Forsythias are a group of deciduous shrubs known for bold yellow blooms. The flowers appear early in the spring. When they emerge, they add a vibrant burst of color to the landscape while other species remain dormant.
This forsythia genus is named for the Scottish botanist William Forsyth. It features around 11 species and is a part of the Oleaceae family. Of the 11 commonly known forsythia species, all but one are native to Asia. The other is native to Europe.
While it is not difficult to care for forsythias, there are a few care guidelines you should know about.
We rounded up 10 of our favorite forsythia varieties, along with our best tips that will help you ensure that your forsythia shrub will thrive in your yard.
Ideal Growing Conditions for Forsythias
Understanding the correct growing conditions for forsythias will help them to thrive for many years. Forsythias are relatively low-maintenance shrubs. But improper growing conditions can have a negative effect on any plant species.
Below you will find the best growing conditions for forsythia shrubs.
USDA Hardiness Zones: 4-9
Forsythias are cold hardy. But in regions where the winter temperature drops below zero degrees, there is a risk that the forsythia will lose its flower buds.
Sun/shade exposure: Forsythias prefer full sun or part shade. Full sun, six or more hours per day, often leads to the most consistent blooms.
Other climate factors: Forsythias enjoy regions with mild temperature ranges. They survive in some cold climates, but average temperatures in the 60s and 70s are best. They also like regions with some humidity.
But failing to meet these conditions does not mean your forsythia will fail to grow. These temperatures and humidity levels simply represent the ideal ranges for forsythias.
Planting and Establishing Forsythias
You can plant forsythias at almost any time of year. All you need to do is avoid planting them during a frost.
For those in northern climates, spring planting may be the best option. Planting in spring gives your forsythia plenty of time to develop before the winter arrives.
In general, fall is also a great time of year for planting. In that season, the soil remains warm to promote root development. Meanwhile, the air is cool which reduces water needs.
After planting, water regularly during the first year. Applying an organic mulch will help improve soil nutrient levels and maintain soil moisture.
After forsythias are established, you only need to water them during droughts.
Don’t fertilize forsythias in the first year after planting. Wait until they begin to establish themselves in their new home.
Once your forsythia exhibits steady healthy growth, you can begin to apply fertilizer.
Use a balanced all-purpose fertilizer or an organic such as the following.
It is best to fertilize forsythias after they lose their leaves in fall. As an alternative, you can also fertilize just before the flowers emerge in early spring.
Proper fertilization helps your forsythia bloom with larger and more abundant flowers.
Insects and Diseases
There are only a few common problems with forsythia shrubs. They include the following.
When a forsythia has crown gall, you will see engorged knobs along the branches. In the case of twig blight, entire branches and their leaves will die off.
Often, the best way to remedy these issues is to prune away the infected branch. But to do so, you need to know how to properly prune a forsythia shrub.
How to Prune Forsythias
Pruning is especially important when caring for a forsythia. Without pruning, these shrubs can spread quickly forming dense unmanageable thickets.
If you are planting forsythia as a part of a privacy hedge, as many people do, this twig and foliage density may be exactly what you are looking for. However, for most, an unpruned forsythia has a form that is too erratic to be desirable.
If you decide to prune your forsythia, follow these guidelines.
This method is called renewal pruning because it promotes future growth. It also maintains a regularity in the shrub’s form.
However, renewal pruning can temporarily reduce the number of flowers that bloom on your shrub. But this is no cause for concern. In future seasons your forsythia will grow and bloom with even more vigor because of this pruning.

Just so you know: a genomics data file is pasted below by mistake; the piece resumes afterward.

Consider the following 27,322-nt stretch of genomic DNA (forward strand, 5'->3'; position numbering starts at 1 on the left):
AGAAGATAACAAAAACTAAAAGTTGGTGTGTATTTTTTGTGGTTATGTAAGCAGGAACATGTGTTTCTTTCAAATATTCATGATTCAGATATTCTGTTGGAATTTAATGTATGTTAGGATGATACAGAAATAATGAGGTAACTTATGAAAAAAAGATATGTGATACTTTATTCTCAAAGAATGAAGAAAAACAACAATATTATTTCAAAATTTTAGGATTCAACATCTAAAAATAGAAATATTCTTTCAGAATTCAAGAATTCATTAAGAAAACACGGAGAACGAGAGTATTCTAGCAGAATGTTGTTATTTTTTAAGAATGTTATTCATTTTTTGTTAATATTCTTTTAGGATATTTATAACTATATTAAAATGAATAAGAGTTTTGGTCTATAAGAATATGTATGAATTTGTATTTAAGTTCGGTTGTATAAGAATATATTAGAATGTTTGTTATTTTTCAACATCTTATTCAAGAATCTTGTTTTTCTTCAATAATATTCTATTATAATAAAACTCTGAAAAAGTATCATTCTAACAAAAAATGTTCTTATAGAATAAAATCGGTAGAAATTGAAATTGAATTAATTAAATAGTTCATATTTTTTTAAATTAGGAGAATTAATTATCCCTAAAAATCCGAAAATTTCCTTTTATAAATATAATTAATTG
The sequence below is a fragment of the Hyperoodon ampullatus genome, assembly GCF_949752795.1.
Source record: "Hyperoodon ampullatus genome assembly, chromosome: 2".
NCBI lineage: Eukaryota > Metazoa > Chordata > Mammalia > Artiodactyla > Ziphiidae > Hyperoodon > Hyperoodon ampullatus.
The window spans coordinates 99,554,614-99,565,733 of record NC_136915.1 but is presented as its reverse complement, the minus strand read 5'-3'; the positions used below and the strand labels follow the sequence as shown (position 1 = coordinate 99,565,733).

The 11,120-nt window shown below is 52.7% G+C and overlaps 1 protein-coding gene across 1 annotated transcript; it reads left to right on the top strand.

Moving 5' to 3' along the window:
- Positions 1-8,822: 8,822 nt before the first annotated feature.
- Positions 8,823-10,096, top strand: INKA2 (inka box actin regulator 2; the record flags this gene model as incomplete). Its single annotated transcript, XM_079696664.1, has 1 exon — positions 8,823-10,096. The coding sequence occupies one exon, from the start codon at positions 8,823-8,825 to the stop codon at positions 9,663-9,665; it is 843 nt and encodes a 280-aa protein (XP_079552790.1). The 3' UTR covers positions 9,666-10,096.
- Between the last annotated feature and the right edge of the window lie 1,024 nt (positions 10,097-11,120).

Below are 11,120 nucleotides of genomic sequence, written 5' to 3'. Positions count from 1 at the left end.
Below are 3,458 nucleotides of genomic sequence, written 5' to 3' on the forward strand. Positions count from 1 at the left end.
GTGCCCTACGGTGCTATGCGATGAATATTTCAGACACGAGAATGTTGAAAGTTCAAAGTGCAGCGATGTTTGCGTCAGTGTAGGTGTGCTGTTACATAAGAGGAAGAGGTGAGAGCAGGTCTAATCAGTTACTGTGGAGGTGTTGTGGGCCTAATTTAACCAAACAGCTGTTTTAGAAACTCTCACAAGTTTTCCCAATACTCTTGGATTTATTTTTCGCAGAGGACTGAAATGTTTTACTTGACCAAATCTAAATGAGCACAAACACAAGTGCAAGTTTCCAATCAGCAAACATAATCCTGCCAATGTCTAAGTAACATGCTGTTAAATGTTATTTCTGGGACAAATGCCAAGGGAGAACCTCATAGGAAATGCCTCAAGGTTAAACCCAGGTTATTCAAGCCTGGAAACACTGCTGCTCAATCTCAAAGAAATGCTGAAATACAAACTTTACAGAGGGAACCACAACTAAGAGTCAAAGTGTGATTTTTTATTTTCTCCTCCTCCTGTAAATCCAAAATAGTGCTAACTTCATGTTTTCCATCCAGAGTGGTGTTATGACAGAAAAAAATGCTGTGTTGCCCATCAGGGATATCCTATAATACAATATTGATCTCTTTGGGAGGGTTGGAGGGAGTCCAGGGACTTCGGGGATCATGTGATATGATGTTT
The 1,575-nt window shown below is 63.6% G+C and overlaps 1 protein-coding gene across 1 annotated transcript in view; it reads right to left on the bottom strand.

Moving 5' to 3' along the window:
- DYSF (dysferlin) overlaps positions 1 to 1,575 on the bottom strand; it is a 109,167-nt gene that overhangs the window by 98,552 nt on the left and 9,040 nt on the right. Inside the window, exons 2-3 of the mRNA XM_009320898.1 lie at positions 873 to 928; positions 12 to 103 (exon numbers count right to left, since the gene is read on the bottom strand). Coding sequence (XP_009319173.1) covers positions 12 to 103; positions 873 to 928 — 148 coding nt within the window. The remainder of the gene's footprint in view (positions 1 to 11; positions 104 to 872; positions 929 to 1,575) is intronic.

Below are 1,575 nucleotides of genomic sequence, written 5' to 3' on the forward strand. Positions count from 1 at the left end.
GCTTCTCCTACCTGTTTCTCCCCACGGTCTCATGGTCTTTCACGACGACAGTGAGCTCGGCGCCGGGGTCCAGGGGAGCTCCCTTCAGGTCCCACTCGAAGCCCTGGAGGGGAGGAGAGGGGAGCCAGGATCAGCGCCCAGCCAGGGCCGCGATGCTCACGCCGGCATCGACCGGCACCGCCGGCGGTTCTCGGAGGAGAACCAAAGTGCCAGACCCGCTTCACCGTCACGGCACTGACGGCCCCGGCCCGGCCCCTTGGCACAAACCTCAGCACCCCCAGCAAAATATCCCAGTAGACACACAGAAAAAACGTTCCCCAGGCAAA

10 Most Stunning Forsythia Varieties That’ll Paint Your Spring with Radiant Hues
Forsythia is not the largest genus around, but there are still multiple species and hybrids to consider. As mentioned above, there are 11 total forsythia species. However, many of these are not common in North America. This list will focus on the species which are common and their hybrids.
Reading this list, you will learn to identify and care for different forsythia varieties. Hopefully, you can find the best forsythia for your landscape.
Listed below are some of the more commonly grown varieties of forsythia for the garden:
Here are 10 of the best varieties of forsythia bushes that perform well in home gardens:
1: Forsythia × Intermedia (Border Forsythia)
Border forsythia is a medium-sized deciduous shrub. Its branches take the form of arching canes. Often, these shrubs spread via suckering and form dense thickets.
The overall form is upright as each curved stem bends from the roots to the extent of the canopy. These stems can have a square exterior shape rather than being completely rounded.
The leaves of border forsythia are simple and grow opposite each other along the stems. They have serration and a dark green color in summer. In fall, this foliage takes on a purple hue.
The main attraction to this plant is its early-season flowers in March and April. While most other plants are not yet in bloom, border forsythia is covered in bright yellow flowers. These extensive blooms precede the emergence of the leaves.
This shrub has decent winter hardiness and adapts to both acidic and alkaline soils. It can be difficult to prevent border forsythia from spreading rapidly once established.
2: Forsythia Ovata (Korean Forsythia)
Korean forsythia is a spreading deciduous shrub. It is known to be one of the earliest blooming forsythias.
At times, these flowers appear as early as February. When they bloom, the flowers are bright yellow with a slight green tint.
The leaves are deciduous and broad with an ovate shape. Their margins are serrated.
Regarding growth habit, Korean forsythia is a small shrub with a varying form. At times this form is compact. In other scenarios, it is stiff but spreading.
This shrub is adaptable to many soil types and prefers full sun to part sun. This plant can survive a moderate drought when mature. For the best flower production, plant in full sun.
3: Forsythia Suspensa (Weeping Forsythia)
Weeping forsythia is a deciduous shrub with an interesting leaf shape. These leaves can take one of two forms. The first is as a simple ovate shape. The alternative is a three-lobed form. In both cases, the margins are serrated.